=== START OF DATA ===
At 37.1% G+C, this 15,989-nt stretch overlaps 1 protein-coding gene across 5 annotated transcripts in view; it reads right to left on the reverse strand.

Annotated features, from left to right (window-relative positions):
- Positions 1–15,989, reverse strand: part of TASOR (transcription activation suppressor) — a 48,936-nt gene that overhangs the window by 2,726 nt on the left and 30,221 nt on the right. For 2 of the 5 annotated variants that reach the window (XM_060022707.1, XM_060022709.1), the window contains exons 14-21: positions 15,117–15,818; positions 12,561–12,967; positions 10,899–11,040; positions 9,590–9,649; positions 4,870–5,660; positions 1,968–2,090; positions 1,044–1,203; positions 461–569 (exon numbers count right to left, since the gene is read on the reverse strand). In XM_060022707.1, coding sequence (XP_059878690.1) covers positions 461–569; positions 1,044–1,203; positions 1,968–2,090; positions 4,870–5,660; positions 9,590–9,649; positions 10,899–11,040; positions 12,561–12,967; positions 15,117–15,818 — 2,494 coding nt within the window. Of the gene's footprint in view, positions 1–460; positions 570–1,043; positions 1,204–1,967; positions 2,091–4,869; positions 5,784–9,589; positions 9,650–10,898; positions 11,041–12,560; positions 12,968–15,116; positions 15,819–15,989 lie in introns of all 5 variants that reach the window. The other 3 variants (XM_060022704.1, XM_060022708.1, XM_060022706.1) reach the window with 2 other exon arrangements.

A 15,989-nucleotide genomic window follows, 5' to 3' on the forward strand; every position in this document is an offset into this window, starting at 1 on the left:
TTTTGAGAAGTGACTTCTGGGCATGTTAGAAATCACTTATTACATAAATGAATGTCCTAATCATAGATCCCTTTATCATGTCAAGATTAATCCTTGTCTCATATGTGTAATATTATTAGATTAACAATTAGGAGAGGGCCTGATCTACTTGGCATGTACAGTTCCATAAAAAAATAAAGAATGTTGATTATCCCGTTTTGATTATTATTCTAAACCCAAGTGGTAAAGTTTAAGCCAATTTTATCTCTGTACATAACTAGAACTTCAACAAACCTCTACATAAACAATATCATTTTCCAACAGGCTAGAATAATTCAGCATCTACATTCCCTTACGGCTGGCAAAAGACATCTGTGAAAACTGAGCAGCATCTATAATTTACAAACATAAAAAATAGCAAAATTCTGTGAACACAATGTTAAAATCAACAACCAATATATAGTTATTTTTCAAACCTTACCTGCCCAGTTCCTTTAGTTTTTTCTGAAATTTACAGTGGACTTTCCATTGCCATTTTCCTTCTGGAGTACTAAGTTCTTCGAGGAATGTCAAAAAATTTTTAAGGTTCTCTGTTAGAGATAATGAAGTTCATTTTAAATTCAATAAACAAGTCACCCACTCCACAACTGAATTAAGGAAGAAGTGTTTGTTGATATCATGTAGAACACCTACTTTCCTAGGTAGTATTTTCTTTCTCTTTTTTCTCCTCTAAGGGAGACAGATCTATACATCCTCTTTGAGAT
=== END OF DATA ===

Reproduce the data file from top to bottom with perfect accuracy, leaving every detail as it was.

At 37.1% G+C, this 15,989-nt stretch overlaps 1 protein-coding gene across 5 annotated transcripts in view; it reads right to left on the reverse strand.

Annotated features, from left to right (window-relative positions):
- Positions 1–15,989, reverse strand: part of TASOR (transcription activation suppressor) — a 48,936-nt gene that overhangs the window by 2,726 nt on the left and 30,221 nt on the right. For 2 of the 5 annotated variants that reach the window (XM_060022707.1, XM_060022709.1), the window contains exons 14-21: positions 15,117–15,818; positions 12,561–12,967; positions 10,899–11,040; positions 9,590–9,649; positions 4,870–5,660; positions 1,968–2,090; positions 1,044–1,203; positions 461–569 (exon numbers count right to left, since the gene is read on the reverse strand). In XM_060022707.1, coding sequence (XP_059878690.1) covers positions 461–569; positions 1,044–1,203; positions 1,968–2,090; positions 4,870–5,660; positions 9,590–9,649; positions 10,899–11,040; positions 12,561–12,967; positions 15,117–15,818 — 2,494 coding nt within the window. Of the gene's footprint in view, positions 1–460; positions 570–1,043; positions 1,204–1,967; positions 2,091–4,869; positions 5,784–9,589; positions 9,650–10,898; positions 11,041–12,560; positions 12,968–15,116; positions 15,819–15,989 lie in introns of all 5 variants that reach the window. The other 3 variants (XM_060022704.1, XM_060022708.1, XM_060022706.1) reach the window with 2 other exon arrangements.

A 15,989-nucleotide genomic window follows, 5' to 3' on the forward strand; every position in this document is an offset into this window, starting at 1 on the left:
TTTTGAGAAGTGACTTCTGGGCATGTTAGAAATCACTTATTACATAAATGAATGTCCTAATCATAGATCCCTTTATCATGTCAAGATTAATCCTTGTCTCATATGTGTAATATTATTAGATTAACAATTAGGAGAGGGCCTGATCTACTTGGCATGTACAGTTCCATAAAAAAATAAAGAATGTTGATTATCCCGTTTTGATTATTATTCTAAACCCAAGTGGTAAAGTTTAAGCCAATTTTATCTCTGTACATAACTAGAACTTCAACAAACCTCTACATAAACAATATCATTTTCCAACAGGCTAGAATAATTCAGCATCTACATTCCCTTACGGCTGGCAAAAGACATCTGTGAAAACTGAGCAGCATCTATAATTTACAAACATAAAAAATAGCAAAATTCTGTGAACACAATGTTAAAATCAACAACCAATATATAGTTATTTTTCAAACCTTACCTGCCCAGTTCCTTTAGTTTTTTCTGAAATTTACAGTGGACTTTCCATTGCCATTTTCCTTCTGGAGTACTAAGTTCTTCGAGGAATGTCAAAAAATTTTTAAGGTTCTCTGTTAGAGATAATGAAGTTCATTTTAAATTCAATAAACAAGTCACCCACTCCACAACTGAATTAAGGAAGAAGTGTTTGTTGATATCATGTAGAACACCTACTTTCCTAGGTAGTATTTTCTTTCTCTTTTTTCTCCTCTAAGGGAGACAGATCTATACATCCTCTTTGAGAT